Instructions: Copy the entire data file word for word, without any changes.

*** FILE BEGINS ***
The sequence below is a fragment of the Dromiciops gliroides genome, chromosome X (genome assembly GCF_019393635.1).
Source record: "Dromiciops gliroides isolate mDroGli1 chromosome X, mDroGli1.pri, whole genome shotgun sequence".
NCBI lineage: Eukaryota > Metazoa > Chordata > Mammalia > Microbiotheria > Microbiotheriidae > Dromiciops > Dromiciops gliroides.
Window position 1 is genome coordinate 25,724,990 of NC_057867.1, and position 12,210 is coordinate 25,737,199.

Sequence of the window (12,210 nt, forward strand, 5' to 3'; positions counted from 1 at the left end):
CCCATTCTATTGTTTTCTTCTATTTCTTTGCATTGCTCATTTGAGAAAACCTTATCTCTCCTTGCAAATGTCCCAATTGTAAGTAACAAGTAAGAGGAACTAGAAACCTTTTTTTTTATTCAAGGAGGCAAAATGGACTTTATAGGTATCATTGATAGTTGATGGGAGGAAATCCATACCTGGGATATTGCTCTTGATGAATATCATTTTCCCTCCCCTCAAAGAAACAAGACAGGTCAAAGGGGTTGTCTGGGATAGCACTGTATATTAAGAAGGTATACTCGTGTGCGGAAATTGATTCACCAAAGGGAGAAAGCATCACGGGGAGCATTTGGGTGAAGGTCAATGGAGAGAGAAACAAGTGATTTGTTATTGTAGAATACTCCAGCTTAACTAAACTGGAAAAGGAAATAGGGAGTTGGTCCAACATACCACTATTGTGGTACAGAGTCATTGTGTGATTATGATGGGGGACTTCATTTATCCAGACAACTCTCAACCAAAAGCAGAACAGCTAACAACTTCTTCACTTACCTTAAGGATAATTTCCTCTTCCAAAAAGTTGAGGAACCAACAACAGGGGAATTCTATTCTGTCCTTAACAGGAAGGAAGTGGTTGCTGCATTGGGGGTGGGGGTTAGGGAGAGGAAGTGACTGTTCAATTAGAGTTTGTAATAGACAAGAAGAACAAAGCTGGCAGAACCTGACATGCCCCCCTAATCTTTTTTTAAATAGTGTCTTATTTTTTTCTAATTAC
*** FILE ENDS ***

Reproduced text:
The sequence below is a fragment of the Dromiciops gliroides genome, chromosome X (genome assembly GCF_019393635.1).
Source record: "Dromiciops gliroides isolate mDroGli1 chromosome X, mDroGli1.pri, whole genome shotgun sequence".
NCBI lineage: Eukaryota > Metazoa > Chordata > Mammalia > Microbiotheria > Microbiotheriidae > Dromiciops > Dromiciops gliroides.
Window position 1 is genome coordinate 25,724,990 of NC_057867.1, and position 12,210 is coordinate 25,737,199.

Sequence of the window (12,210 nt, forward strand, 5' to 3'; positions counted from 1 at the left end):
CCCATTCTATTGTTTTCTTCTATTTCTTTGCATTGCTCATTTGAGAAAACCTTATCTCTCCTTGCAAATGTCCCAATTGTAAGTAACAAGTAAGAGGAACTAGAAACCTTTTTTTTTATTCAAGGAGGCAAAATGGACTTTATAGGTATCATTGATAGTTGATGGGAGGAAATCCATACCTGGGATATTGCTCTTGATGAATATCATTTTCCCTCCCCTCAAAGAAACAAGACAGGTCAAAGGGGTTGTCTGGGATAGCACTGTATATTAAGAAGGTATACTCGTGTGCGGAAATTGATTCACCAAAGGGAGAAAGCATCACGGGGAGCATTTGGGTGAAGGTCAATGGAGAGAGAAACAAGTGATTTGTTATTGTAGAATACTCCAGCTTAACTAAACTGGAAAAGGAAATAGGGAGTTGGTCCAACATACCACTATTGTGGTACAGAGTCATTGTGTGATTATGATGGGGGACTTCATTTATCCAGACAACTCTCAACCAAAAGCAGAACAGCTAACAACTTCTTCACTTACCTTAAGGATAATTTCCTCTTCCAAAAAGTTGAGGAACCAACAACAGGGGAATTCTATTCTGTCCTTAACAGGAAGGAAGTGGTTGCTGCATTGGGGGTGGGGGTTAGGGAGAGGAAGTGACTGTTCAATTAGAGTTTGTAATAGACAAGAAGAACAAAGCTGGCAGAACCTGACATGCCCCCCTAATCTTTTTTTAAATAGTGTCTTATTTTTTTCTAATTAC